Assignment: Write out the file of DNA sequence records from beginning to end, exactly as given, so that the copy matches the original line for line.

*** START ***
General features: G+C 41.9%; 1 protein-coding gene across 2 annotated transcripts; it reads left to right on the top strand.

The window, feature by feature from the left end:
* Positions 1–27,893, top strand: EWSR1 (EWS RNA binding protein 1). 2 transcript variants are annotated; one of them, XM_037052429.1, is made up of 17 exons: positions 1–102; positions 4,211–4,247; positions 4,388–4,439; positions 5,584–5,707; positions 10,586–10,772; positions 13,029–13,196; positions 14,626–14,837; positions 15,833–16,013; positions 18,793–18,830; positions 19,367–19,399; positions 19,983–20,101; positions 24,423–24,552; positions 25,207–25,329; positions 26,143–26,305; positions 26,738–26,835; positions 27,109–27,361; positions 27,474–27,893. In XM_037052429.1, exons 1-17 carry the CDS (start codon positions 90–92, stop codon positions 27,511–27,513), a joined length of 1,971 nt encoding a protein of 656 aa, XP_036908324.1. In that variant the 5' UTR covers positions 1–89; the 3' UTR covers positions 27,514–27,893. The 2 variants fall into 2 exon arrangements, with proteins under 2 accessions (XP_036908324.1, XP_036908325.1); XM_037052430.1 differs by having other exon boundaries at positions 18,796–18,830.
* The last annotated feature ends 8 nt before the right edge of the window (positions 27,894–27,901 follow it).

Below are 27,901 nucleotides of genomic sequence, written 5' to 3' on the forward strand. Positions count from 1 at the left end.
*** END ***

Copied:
General features: G+C 41.9%; 1 protein-coding gene across 2 annotated transcripts; it reads left to right on the top strand.

The window, feature by feature from the left end:
* Positions 1–27,893, top strand: EWSR1 (EWS RNA binding protein 1). 2 transcript variants are annotated; one of them, XM_037052429.1, is made up of 17 exons: positions 1–102; positions 4,211–4,247; positions 4,388–4,439; positions 5,584–5,707; positions 10,586–10,772; positions 13,029–13,196; positions 14,626–14,837; positions 15,833–16,013; positions 18,793–18,830; positions 19,367–19,399; positions 19,983–20,101; positions 24,423–24,552; positions 25,207–25,329; positions 26,143–26,305; positions 26,738–26,835; positions 27,109–27,361; positions 27,474–27,893. In XM_037052429.1, exons 1-17 carry the CDS (start codon positions 90–92, stop codon positions 27,511–27,513), a joined length of 1,971 nt encoding a protein of 656 aa, XP_036908324.1. In that variant the 5' UTR covers positions 1–89; the 3' UTR covers positions 27,514–27,893. The 2 variants fall into 2 exon arrangements, with proteins under 2 accessions (XP_036908324.1, XP_036908325.1); XM_037052430.1 differs by having other exon boundaries at positions 18,796–18,830.
* The last annotated feature ends 8 nt before the right edge of the window (positions 27,894–27,901 follow it).

Below are 27,901 nucleotides of genomic sequence, written 5' to 3' on the forward strand. Positions count from 1 at the left end.